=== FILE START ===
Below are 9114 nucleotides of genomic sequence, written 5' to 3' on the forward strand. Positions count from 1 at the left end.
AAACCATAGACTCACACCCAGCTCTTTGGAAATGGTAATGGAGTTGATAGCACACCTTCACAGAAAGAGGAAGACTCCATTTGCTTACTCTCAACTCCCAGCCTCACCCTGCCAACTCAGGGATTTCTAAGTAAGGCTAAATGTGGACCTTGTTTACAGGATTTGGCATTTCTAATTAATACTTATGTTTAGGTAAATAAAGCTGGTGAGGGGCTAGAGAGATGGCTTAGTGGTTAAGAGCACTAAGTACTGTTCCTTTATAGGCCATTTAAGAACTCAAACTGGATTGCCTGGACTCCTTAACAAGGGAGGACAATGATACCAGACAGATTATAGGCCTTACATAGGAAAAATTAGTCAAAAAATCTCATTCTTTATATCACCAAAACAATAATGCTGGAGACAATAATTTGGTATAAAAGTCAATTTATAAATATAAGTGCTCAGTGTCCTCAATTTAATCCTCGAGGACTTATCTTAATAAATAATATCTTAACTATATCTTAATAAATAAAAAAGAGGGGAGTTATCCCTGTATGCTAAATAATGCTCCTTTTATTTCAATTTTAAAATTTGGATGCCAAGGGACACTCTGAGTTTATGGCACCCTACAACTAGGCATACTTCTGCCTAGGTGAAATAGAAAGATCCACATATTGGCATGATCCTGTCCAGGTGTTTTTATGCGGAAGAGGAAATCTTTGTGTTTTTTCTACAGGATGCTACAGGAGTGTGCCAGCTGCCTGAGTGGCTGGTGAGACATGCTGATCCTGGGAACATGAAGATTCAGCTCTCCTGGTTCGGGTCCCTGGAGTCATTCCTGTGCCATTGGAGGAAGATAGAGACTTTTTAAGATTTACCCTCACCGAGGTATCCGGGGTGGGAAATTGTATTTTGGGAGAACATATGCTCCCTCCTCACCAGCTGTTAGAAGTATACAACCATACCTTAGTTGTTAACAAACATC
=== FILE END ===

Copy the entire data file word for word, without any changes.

Below are 9114 nucleotides of genomic sequence, written 5' to 3' on the forward strand. Positions count from 1 at the left end.
AAACCATAGACTCACACCCAGCTCTTTGGAAATGGTAATGGAGTTGATAGCACACCTTCACAGAAAGAGGAAGACTCCATTTGCTTACTCTCAACTCCCAGCCTCACCCTGCCAACTCAGGGATTTCTAAGTAAGGCTAAATGTGGACCTTGTTTACAGGATTTGGCATTTCTAATTAATACTTATGTTTAGGTAAATAAAGCTGGTGAGGGGCTAGAGAGATGGCTTAGTGGTTAAGAGCACTAAGTACTGTTCCTTTATAGGCCATTTAAGAACTCAAACTGGATTGCCTGGACTCCTTAACAAGGGAGGACAATGATACCAGACAGATTATAGGCCTTACATAGGAAAAATTAGTCAAAAAATCTCATTCTTTATATCACCAAAACAATAATGCTGGAGACAATAATTTGGTATAAAAGTCAATTTATAAATATAAGTGCTCAGTGTCCTCAATTTAATCCTCGAGGACTTATCTTAATAAATAATATCTTAACTATATCTTAATAAATAAAAAAGAGGGGAGTTATCCCTGTATGCTAAATAATGCTCCTTTTATTTCAATTTTAAAATTTGGATGCCAAGGGACACTCTGAGTTTATGGCACCCTACAACTAGGCATACTTCTGCCTAGGTGAAATAGAAAGATCCACATATTGGCATGATCCTGTCCAGGTGTTTTTATGCGGAAGAGGAAATCTTTGTGTTTTTTCTACAGGATGCTACAGGAGTGTGCCAGCTGCCTGAGTGGCTGGTGAGACATGCTGATCCTGGGAACATGAAGATTCAGCTCTCCTGGTTCGGGTCCCTGGAGTCATTCCTGTGCCATTGGAGGAAGATAGAGACTTTTTAAGATTTACCCTCACCGAGGTATCCGGGGTGGGAAATTGTATTTTGGGAGAACATATGCTCCCTCCTCACCAGCTGTTAGAAGTATACAACCATACCTTAGTTGTTAACAAACATC